Cleated Shoes + Clipless Pedals PHENOMENA?- Mtbr.com
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  1. #1
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    Cleated Shoes + Clipless Pedals PHENOMENA?

    Hi MTBR gurus!

    I recently decided to step up and try cleated shoes+clipless pedals. I got the Shimano DX shoes and Shimano M454 pedals. The shoes are, I think, more for DH than trail because of the "skate shoe style", but I chose these shoes because they are comfy to walk with without the cleats (I can wear them when not riding) and that they look cool. The pedals have aluminum cages that serve as a platform. These pedals, I think, are for DH rather than XC because of the large cage and more weight, but I chose these pedals because I'm new to riding clipless so I thought it would help to have a "stomping area" rather than just the clipping mechanism.

    My initial experience was good. I was able to install the cleats on the shoes and adjust the placement accordingly. Also, I found it pretty easy to clip in and out. I have tried riding on pavement with this shoe-pedal combo and now I could say "so this is how it is to be clipped-in". I've also dared using them in trail-like conditions (going through obstacles like roots, ledges and rocky/gravelly sections. So far, so good.

    However, I'm experiencing some new "phenomena" that may or may not be part of having cleated shoes and/or clipless pedals.

    Here are my qustions:

    1. Is it normal that one side has more float than the other? My right foot is very secure to the pedal, with just enough float for my right ankle to move side-to-side. But My left foot feels unsecure on the pedal, it feels like there's too much float, like the rest of the shoe's sole is doing nothing to make my left foot stable on the pedal. As an analogy: my right foot feels like a pyramid on the pedal, my left foot feels like an inverted pyramid on the pedal. Any solutions for better and equal right and left stability please?

    2. Is it normal with these shoes that the metal cleats protrude past the grippy rubber soles? According to sources in the internet, the cleats are recessed, allowing good traction from the rubber soles esp. on wet rocks and roots during hike-a-bike sections. But for me, it seems that the cleats are sticking out, that when I walk on pavement, it is the cleat + heel that contact the floor instead of ball-of-my-foot + heel. The sensation is like I can do a ballerina twirl by pivoting on the metal cleat. I've tried over-tightening the cleat onto the shoe but they're still jutting out. Btw, the left cleat protrudes more than the right. Any advice on how to make the cleats more recessed?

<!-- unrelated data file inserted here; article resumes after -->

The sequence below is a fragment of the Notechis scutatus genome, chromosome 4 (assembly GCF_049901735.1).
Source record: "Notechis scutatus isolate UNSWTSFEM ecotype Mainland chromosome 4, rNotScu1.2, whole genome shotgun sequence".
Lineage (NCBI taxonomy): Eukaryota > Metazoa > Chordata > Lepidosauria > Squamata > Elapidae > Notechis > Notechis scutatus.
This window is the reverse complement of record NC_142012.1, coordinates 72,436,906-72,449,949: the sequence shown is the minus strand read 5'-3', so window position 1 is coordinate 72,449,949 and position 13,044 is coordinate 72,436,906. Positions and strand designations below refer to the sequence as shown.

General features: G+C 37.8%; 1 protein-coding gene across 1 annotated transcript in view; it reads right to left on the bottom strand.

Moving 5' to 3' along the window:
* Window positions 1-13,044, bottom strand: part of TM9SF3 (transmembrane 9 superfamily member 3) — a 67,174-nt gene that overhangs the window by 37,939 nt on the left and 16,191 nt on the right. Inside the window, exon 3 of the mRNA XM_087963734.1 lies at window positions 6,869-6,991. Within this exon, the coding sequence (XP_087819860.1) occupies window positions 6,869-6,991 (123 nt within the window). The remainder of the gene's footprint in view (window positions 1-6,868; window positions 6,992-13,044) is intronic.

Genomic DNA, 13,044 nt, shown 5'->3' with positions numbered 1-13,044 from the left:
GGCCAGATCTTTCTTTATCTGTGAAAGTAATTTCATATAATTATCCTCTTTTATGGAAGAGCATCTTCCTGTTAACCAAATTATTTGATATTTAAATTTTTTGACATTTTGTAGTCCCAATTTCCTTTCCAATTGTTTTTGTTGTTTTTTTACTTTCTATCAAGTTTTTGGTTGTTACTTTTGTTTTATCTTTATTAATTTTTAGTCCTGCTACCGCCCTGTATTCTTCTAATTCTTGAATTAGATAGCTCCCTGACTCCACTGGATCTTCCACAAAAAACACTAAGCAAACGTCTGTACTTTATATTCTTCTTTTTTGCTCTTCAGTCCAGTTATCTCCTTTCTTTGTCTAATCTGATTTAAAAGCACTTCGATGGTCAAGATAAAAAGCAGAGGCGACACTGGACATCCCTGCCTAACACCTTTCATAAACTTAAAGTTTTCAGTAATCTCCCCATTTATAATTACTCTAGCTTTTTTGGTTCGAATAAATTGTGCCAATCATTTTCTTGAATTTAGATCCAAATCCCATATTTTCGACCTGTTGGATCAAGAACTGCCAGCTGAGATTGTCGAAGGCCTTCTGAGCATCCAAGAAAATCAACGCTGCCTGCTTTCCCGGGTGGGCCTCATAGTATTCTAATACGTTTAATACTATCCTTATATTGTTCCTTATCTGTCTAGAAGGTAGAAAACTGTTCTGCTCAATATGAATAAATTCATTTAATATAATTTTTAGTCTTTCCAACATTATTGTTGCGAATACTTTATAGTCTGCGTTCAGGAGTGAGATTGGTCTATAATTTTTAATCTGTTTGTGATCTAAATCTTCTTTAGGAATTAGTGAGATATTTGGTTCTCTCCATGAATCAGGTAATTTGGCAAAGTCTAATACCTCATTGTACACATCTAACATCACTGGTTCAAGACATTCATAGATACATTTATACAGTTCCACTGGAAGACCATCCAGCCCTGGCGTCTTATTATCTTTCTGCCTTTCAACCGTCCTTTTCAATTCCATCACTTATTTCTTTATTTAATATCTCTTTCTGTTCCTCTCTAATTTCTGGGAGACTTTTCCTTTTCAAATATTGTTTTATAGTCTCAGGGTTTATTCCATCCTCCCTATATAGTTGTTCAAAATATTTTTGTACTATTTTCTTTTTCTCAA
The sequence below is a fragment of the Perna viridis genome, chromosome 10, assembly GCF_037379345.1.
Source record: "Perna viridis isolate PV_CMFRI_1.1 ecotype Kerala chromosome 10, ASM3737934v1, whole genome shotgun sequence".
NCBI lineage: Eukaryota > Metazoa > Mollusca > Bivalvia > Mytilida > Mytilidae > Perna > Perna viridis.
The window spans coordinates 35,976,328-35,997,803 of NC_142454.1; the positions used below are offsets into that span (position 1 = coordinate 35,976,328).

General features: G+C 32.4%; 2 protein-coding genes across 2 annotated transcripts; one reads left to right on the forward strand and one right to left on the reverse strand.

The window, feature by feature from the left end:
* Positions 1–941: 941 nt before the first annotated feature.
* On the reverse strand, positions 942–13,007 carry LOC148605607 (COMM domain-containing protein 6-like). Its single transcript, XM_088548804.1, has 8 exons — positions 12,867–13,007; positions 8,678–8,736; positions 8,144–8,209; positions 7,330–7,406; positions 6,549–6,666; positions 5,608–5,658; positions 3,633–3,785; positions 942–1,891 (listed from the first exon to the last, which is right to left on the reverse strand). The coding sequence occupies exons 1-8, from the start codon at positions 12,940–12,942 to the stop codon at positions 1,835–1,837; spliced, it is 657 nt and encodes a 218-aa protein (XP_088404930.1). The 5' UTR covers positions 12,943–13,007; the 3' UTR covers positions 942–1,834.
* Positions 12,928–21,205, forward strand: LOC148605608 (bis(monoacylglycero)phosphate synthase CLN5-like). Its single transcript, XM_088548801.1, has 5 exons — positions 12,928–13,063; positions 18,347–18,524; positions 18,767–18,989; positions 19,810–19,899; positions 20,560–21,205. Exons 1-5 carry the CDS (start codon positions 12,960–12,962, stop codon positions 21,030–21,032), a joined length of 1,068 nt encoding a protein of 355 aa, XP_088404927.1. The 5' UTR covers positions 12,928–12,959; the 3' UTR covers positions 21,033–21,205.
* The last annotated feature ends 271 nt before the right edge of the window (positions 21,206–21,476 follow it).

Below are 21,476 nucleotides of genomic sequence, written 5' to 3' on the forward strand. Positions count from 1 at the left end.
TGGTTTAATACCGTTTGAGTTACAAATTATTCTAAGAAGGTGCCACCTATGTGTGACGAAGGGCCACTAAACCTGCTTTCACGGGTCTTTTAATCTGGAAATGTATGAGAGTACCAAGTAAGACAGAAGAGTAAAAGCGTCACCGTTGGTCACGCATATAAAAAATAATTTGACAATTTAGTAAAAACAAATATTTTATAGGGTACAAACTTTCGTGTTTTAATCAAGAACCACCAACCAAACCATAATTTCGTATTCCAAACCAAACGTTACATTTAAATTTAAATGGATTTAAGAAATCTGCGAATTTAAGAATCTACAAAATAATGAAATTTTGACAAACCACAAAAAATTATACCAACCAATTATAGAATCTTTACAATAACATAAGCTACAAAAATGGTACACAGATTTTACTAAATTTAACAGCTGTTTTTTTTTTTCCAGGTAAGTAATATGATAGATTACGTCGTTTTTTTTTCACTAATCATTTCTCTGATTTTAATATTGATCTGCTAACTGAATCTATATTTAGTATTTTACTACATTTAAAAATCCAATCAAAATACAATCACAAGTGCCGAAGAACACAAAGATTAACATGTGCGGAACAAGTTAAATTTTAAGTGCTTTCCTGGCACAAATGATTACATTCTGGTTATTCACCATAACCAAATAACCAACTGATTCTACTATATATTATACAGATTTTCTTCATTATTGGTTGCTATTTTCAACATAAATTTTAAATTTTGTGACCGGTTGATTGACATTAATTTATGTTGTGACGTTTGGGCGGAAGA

3. Is it normal to get inconsistent clippping? Even at the minimum SPD spring strength, I sometimes find myself having to make a jerky ankle twist to unclip. Most of the time, I can unclip very easily but sometimes it needs more force than an intuitive ankle twist. As for clipping in, most of the time I can hear a positive “click” when the cleats find the SPD bindings, but sometimes they’re just silent, like I have to guess if I’m already clipped in. The right shoe/pedal is oftentimes more consistent than the left. Any suggestions on how to make clipping consistent?

    Thanks in advance!

  2. #2
    AKA Dr.Nob
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    All your answers are in your post above. The left cleat sticks out further than the right. This causes the insecure feeling you talk about in no.1 and I'll guess you that the trouble you have unclipping in no.3 is more common with your right foot.

    The problem: The sole of the right shoe is sitting on the pedal when the cleat is engaged. This is why the right shoe feels more secure but is harder to unclip.

    The left shoes sole doesn't touch the pedal as much causing that foot to float more.

    Coupla things: The cleat should be the lowest part of your shoe under the ball of your foot. You do NOT want the tread to be touching any part of the pedal when clipped in. Tread catching on the pedals is the most common cause of pedals being hard to unclip.

    The cleat will always make a grindy noise when walking on hard surfaces (tarmac, concrete, your polished wood floor).

    I think the fix to your problem is to buy new shoes. There is a reason most MTB shoes are designed the way they are: It's the best design to do all the things we want them to do.

    Oh and that bit from the internet is crap. Skate style shoes will grip better on concrete but will be much worse on the dirt than MTB shoes. Think basketball shoes Vs soccer/football shoes designed for grass pitches.
    Not that all teenagers are evil mind, just most of them.

  3. #3
    EDR
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    -sole tread to pedal contact will cause interference and make it harder to unclip/clip in or move side to side. Examine what part of the tread is making contact with the pedal and cut it off with an exacto knife or whatever. Both feet should move about side to side (float) freely, to a degree. You should not feel pinned down in one position, that's not the designs intent.

    -clickity/clack on pavement is normal. Some shoes do this more than others. My BG Comps will tear up lanolium(sp?) while my old 661 Nuevo shoes are virtually silent and I can walk on tile comfortably, those shoes are the exception, not the rule.

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